MLB players can’t spit, high-five, more under strict health and safety proposal

Evan Habeeb-USA TODAY Sports

A safe, healthy version of Major League Baseball won’t feature a lot of its adopted, inconsequential traditions.

Major League Baseball sent its proposal to the player’s union, detailing the safety parameters taken if play began in early July — the hopeful return date of America’s pastime — as the country continues to fight the novel coronavirus. 

The 67-page report, first obtained by The Athletic dissected almost every possible interaction and scenario players could face during games. 

While they are too numerous to list here, the health and safety rules include:

  • No spitting, sunflower seeds, or smokeless tobacco products
  • No high-fives or fist-bumps
  • New baseballs any time a ball is put in play or touched by multiple players
  • No exchanging of lineup cards before games
  • Players wearing masks in the dugout while seated six feet apart. If needed, players or staff could be placed in the stands to create proper social distancing
  • Players must wash/sanitize hands after each half inning
  • No showering at club facilities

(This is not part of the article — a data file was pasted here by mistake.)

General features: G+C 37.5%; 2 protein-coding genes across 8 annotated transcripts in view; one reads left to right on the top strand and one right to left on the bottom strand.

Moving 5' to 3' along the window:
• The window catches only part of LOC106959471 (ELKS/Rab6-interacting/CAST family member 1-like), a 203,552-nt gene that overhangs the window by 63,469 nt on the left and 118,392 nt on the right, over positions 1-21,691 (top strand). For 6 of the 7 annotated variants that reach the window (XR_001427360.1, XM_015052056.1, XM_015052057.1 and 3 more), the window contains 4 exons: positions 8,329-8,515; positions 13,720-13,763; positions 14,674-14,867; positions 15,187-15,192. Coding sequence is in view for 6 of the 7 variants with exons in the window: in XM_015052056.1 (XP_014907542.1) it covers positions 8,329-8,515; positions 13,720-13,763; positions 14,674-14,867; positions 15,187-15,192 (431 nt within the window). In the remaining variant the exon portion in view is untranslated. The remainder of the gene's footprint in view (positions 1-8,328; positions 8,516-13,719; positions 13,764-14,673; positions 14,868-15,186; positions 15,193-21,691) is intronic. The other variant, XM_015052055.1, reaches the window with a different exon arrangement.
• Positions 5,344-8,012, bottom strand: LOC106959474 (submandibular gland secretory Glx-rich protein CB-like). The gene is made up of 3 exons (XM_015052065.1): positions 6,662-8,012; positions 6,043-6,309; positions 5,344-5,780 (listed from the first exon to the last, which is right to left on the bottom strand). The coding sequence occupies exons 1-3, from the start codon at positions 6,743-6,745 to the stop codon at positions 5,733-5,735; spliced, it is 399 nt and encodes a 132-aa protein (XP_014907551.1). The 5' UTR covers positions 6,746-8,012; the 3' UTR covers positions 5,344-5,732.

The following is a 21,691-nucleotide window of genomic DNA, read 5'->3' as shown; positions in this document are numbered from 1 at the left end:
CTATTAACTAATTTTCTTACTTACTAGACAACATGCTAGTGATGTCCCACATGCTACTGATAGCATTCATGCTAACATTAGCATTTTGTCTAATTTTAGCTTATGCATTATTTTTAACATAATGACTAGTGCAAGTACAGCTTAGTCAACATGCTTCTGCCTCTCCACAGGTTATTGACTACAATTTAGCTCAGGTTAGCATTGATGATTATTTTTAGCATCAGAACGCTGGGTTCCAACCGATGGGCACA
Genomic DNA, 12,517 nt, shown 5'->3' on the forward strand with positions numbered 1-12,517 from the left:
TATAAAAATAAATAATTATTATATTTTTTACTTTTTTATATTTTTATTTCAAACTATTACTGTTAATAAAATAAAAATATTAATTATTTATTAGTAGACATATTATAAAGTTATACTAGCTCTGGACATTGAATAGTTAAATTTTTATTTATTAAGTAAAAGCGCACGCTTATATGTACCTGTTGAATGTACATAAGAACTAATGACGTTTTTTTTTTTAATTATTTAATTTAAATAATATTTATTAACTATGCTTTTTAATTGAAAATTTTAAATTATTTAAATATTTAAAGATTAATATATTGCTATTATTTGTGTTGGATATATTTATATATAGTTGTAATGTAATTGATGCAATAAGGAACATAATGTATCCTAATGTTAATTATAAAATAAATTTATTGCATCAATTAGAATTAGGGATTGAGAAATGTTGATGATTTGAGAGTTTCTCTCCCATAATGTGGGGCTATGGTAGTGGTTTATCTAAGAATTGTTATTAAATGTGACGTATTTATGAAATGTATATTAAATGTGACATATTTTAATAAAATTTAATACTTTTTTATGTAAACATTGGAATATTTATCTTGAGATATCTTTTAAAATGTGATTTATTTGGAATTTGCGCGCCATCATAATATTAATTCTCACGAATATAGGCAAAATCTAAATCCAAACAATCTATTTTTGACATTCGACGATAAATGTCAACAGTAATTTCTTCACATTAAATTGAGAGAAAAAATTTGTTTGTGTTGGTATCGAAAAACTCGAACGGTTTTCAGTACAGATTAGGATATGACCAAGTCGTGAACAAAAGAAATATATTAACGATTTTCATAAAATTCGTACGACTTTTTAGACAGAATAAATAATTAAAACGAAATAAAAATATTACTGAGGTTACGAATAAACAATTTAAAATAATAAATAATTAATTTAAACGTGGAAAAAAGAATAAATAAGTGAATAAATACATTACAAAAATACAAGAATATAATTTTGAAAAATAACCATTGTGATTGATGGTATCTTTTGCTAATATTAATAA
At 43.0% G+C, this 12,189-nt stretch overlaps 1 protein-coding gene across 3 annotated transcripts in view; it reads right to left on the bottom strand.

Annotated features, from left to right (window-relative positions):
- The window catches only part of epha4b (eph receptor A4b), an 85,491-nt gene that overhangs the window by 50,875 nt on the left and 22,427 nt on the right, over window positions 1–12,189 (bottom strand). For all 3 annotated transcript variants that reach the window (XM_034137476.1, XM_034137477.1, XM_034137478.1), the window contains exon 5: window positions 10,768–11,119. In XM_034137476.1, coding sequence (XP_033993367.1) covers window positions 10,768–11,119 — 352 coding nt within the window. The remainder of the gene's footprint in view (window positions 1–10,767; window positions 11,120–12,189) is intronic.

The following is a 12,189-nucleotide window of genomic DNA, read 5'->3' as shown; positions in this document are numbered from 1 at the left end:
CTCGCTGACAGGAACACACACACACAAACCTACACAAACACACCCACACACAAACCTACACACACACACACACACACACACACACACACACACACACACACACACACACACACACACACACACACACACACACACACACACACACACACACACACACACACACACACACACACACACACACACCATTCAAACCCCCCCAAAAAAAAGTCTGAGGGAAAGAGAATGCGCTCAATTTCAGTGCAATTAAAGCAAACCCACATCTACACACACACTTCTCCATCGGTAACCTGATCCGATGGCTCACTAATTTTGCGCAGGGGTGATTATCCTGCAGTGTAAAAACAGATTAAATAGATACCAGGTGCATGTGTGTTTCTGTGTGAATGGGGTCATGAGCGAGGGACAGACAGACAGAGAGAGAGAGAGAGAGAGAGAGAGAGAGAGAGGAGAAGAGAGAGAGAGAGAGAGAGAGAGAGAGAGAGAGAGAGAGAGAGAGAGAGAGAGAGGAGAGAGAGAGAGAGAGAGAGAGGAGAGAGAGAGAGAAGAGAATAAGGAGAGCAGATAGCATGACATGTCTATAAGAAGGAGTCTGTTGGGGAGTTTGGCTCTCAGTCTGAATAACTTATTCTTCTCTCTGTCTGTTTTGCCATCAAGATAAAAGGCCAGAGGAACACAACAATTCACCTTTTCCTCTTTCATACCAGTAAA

When it comes to travel, visiting teams will be encouraged to fly into smaller airports, avoid ridesharing services, and isolate at their hotels. 

The proposal also calls for mass testing, up to 10,000 being administered per week — though that number could change after the league consults with medical officials, the union, and the teams.

It’s an ambitious number that would be sent to the majors. According to the Centers for Disease Control and Prevention, 10,217,573 reported tests have been administered in the United States since early February. That would put the weekly average of tests at approximately 730,000 per week. 

All players will be required to undergo an “intake screening” when reporting for MLB’s proposed mid-June spring training. The screening will include a temperature check and test of body fluid and blood samples.

Those players would then self-quarantine until the test results come in — within a day or two. A positive test would force the player to self-quarantine or find suitable treatments and can return when two subsequent tests come back negative.

Players and staff not showing symptoms will have their temperature checked at least twice per day and will undergo testing multiple times per week, a plan that will extend into the regular season.

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